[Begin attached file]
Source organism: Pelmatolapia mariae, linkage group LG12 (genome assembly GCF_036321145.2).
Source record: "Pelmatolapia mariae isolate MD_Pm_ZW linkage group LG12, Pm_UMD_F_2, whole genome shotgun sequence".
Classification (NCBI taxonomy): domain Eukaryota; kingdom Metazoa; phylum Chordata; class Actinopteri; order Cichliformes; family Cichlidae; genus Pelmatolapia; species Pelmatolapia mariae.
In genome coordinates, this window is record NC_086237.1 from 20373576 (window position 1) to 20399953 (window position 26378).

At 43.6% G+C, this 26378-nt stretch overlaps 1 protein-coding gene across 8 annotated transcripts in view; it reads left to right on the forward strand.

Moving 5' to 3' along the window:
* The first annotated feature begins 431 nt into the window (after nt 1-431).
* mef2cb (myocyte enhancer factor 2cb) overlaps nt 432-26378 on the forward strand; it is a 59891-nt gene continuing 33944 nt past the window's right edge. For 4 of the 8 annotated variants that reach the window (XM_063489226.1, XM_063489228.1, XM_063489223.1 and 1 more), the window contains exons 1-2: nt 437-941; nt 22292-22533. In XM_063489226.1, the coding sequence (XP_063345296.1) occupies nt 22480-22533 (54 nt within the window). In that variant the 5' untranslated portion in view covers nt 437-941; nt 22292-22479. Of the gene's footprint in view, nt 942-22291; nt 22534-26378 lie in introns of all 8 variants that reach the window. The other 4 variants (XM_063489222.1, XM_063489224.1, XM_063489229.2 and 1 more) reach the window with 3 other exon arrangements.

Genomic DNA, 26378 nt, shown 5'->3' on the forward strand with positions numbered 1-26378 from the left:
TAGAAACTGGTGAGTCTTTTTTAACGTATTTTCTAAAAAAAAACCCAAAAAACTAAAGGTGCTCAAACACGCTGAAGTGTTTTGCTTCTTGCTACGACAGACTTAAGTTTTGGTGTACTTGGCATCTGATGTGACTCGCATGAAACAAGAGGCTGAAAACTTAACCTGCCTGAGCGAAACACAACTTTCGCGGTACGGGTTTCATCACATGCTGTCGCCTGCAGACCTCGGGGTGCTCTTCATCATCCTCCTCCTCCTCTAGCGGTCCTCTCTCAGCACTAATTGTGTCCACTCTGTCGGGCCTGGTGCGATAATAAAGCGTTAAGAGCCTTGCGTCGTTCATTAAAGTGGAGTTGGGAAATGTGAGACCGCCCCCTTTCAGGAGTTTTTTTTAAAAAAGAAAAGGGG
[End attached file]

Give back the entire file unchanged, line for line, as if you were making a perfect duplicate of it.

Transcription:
Source organism: Pelmatolapia mariae, linkage group LG12 (genome assembly GCF_036321145.2).
Source record: "Pelmatolapia mariae isolate MD_Pm_ZW linkage group LG12, Pm_UMD_F_2, whole genome shotgun sequence".
Classification (NCBI taxonomy): domain Eukaryota; kingdom Metazoa; phylum Chordata; class Actinopteri; order Cichliformes; family Cichlidae; genus Pelmatolapia; species Pelmatolapia mariae.
In genome coordinates, this window is record NC_086237.1 from 20373576 (window position 1) to 20399953 (window position 26378).

At 43.6% G+C, this 26378-nt stretch overlaps 1 protein-coding gene across 8 annotated transcripts in view; it reads left to right on the forward strand.

Moving 5' to 3' along the window:
* The first annotated feature begins 431 nt into the window (after nt 1-431).
* mef2cb (myocyte enhancer factor 2cb) overlaps nt 432-26378 on the forward strand; it is a 59891-nt gene continuing 33944 nt past the window's right edge. For 4 of the 8 annotated variants that reach the window (XM_063489226.1, XM_063489228.1, XM_063489223.1 and 1 more), the window contains exons 1-2: nt 437-941; nt 22292-22533. In XM_063489226.1, the coding sequence (XP_063345296.1) occupies nt 22480-22533 (54 nt within the window). In that variant the 5' untranslated portion in view covers nt 437-941; nt 22292-22479. Of the gene's footprint in view, nt 942-22291; nt 22534-26378 lie in introns of all 8 variants that reach the window. The other 4 variants (XM_063489222.1, XM_063489224.1, XM_063489229.2 and 1 more) reach the window with 3 other exon arrangements.

Genomic DNA, 26378 nt, shown 5'->3' on the forward strand with positions numbered 1-26378 from the left:
TAGAAACTGGTGAGTCTTTTTTAACGTATTTTCTAAAAAAAAACCCAAAAAACTAAAGGTGCTCAAACACGCTGAAGTGTTTTGCTTCTTGCTACGACAGACTTAAGTTTTGGTGTACTTGGCATCTGATGTGACTCGCATGAAACAAGAGGCTGAAAACTTAACCTGCCTGAGCGAAACACAACTTTCGCGGTACGGGTTTCATCACATGCTGTCGCCTGCAGACCTCGGGGTGCTCTTCATCATCCTCCTCCTCCTCTAGCGGTCCTCTCTCAGCACTAATTGTGTCCACTCTGTCGGGCCTGGTGCGATAATAAAGCGTTAAGAGCCTTGCGTCGTTCATTAAAGTGGAGTTGGGAAATGTGAGACCGCCCCCTTTCAGGAGTTTTTTTTAAAAAAGAAAAGGGG